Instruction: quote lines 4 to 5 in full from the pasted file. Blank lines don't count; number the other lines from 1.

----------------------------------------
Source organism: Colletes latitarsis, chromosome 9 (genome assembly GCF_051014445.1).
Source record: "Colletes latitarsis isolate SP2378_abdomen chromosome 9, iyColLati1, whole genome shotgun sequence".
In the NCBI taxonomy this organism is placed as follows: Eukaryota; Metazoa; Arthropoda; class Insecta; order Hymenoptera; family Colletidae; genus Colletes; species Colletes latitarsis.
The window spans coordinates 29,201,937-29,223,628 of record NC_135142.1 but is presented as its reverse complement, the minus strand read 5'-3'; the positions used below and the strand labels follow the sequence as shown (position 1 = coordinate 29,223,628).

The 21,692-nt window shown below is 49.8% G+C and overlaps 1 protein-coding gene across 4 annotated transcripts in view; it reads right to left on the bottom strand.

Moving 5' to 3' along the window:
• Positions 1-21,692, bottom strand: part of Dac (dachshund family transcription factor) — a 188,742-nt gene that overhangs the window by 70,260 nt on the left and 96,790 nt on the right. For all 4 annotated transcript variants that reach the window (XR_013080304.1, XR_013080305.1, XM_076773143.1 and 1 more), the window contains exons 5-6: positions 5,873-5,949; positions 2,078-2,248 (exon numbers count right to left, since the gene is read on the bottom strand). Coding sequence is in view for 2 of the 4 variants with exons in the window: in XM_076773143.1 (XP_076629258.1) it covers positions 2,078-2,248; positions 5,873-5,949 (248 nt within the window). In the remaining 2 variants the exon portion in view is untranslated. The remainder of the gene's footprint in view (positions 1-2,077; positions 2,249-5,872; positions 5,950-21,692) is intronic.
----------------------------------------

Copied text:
The window spans coordinates 29,201,937-29,223,628 of record NC_135142.1 but is presented as its reverse complement, the minus strand read 5'-3'; the positions used below and the strand labels follow the sequence as shown (position 1 = coordinate 29,223,628).

The 21,692-nt window shown below is 49.8% G+C and overlaps 1 protein-coding gene across 4 annotated transcripts in view; it reads right to left on the bottom strand.